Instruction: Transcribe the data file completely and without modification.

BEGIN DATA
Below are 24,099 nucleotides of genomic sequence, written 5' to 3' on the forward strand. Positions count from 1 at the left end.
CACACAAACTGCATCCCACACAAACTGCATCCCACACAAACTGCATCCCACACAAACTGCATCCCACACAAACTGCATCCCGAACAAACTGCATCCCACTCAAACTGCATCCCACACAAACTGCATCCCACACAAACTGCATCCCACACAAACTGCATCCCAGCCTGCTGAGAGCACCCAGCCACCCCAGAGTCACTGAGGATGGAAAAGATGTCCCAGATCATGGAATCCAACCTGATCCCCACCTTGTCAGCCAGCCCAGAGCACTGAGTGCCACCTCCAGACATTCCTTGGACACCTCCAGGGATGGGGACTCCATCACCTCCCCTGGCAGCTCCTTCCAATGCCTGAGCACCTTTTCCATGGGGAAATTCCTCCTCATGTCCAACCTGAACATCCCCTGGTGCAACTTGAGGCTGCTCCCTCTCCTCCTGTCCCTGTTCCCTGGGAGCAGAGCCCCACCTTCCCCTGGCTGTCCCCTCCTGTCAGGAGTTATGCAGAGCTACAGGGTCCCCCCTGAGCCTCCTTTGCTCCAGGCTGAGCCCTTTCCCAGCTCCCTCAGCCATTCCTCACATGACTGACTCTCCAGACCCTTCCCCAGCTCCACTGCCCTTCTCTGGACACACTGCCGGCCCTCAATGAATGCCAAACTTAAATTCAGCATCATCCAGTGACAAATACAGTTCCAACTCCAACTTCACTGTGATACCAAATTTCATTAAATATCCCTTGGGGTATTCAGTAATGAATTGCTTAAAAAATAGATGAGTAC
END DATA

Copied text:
Below are 24,099 nucleotides of genomic sequence, written 5' to 3' on the forward strand. Positions count from 1 at the left end.
CACACAAACTGCATCCCACACAAACTGCATCCCACACAAACTGCATCCCACACAAACTGCATCCCACACAAACTGCATCCCGAACAAACTGCATCCCACTCAAACTGCATCCCACACAAACTGCATCCCACACAAACTGCATCCCACACAAACTGCATCCCAGCCTGCTGAGAGCACCCAGCCACCCCAGAGTCACTGAGGATGGAAAAGATGTCCCAGATCATGGAATCCAACCTGATCCCCACCTTGTCAGCCAGCCCAGAGCACTGAGTGCCACCTCCAGACATTCCTTGGACACCTCCAGGGATGGGGACTCCATCACCTCCCCTGGCAGCTCCTTCCAATGCCTGAGCACCTTTTCCATGGGGAAATTCCTCCTCATGTCCAACCTGAACATCCCCTGGTGCAACTTGAGGCTGCTCCCTCTCCTCCTGTCCCTGTTCCCTGGGAGCAGAGCCCCACCTTCCCCTGGCTGTCCCCTCCTGTCAGGAGTTATGCAGAGCTACAGGGTCCCCCCTGAGCCTCCTTTGCTCCAGGCTGAGCCCTTTCCCAGCTCCCTCAGCCATTCCTCACATGACTGACTCTCCAGACCCTTCCCCAGCTCCACTGCCCTTCTCTGGACACACTGCCGGCCCTCAATGAATGCCAAACTTAAATTCAGCATCATCCAGTGACAAATACAGTTCCAACTCCAACTTCACTGTGATACCAAATTTCATTAAATATCCCTTGGGGTATTCAGTAATGAATTGCTTAAAAAATAGATGAGTAC